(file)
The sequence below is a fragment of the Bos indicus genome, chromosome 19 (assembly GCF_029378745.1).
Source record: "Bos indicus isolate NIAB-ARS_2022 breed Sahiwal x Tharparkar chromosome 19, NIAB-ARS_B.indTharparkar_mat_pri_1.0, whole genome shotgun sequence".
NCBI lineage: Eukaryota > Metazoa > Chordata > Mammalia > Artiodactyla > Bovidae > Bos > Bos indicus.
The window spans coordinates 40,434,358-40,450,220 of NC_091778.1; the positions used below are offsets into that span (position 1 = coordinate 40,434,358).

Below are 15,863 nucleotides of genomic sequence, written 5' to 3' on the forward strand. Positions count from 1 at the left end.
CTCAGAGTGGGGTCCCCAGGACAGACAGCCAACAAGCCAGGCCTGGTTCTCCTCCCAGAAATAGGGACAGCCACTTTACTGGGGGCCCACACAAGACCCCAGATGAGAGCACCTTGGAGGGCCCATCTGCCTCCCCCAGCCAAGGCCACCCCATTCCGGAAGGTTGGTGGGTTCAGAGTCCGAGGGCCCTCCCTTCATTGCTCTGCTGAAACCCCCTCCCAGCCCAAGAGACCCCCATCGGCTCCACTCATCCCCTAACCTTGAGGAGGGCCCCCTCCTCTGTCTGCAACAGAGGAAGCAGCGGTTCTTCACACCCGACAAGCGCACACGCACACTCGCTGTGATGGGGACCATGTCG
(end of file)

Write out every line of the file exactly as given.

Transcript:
The sequence below is a fragment of the Bos indicus genome, chromosome 19 (assembly GCF_029378745.1).
Source record: "Bos indicus isolate NIAB-ARS_2022 breed Sahiwal x Tharparkar chromosome 19, NIAB-ARS_B.indTharparkar_mat_pri_1.0, whole genome shotgun sequence".
NCBI lineage: Eukaryota > Metazoa > Chordata > Mammalia > Artiodactyla > Bovidae > Bos > Bos indicus.
The window spans coordinates 40,434,358-40,450,220 of NC_091778.1; the positions used below are offsets into that span (position 1 = coordinate 40,434,358).

Below are 15,863 nucleotides of genomic sequence, written 5' to 3' on the forward strand. Positions count from 1 at the left end.
CTCAGAGTGGGGTCCCCAGGACAGACAGCCAACAAGCCAGGCCTGGTTCTCCTCCCAGAAATAGGGACAGCCACTTTACTGGGGGCCCACACAAGACCCCAGATGAGAGCACCTTGGAGGGCCCATCTGCCTCCCCCAGCCAAGGCCACCCCATTCCGGAAGGTTGGTGGGTTCAGAGTCCGAGGGCCCTCCCTTCATTGCTCTGCTGAAACCCCCTCCCAGCCCAAGAGACCCCCATCGGCTCCACTCATCCCCTAACCTTGAGGAGGGCCCCCTCCTCTGTCTGCAACAGAGGAAGCAGCGGTTCTTCACACCCGACAAGCGCACACGCACACTCGCTGTGATGGGGACCATGTCG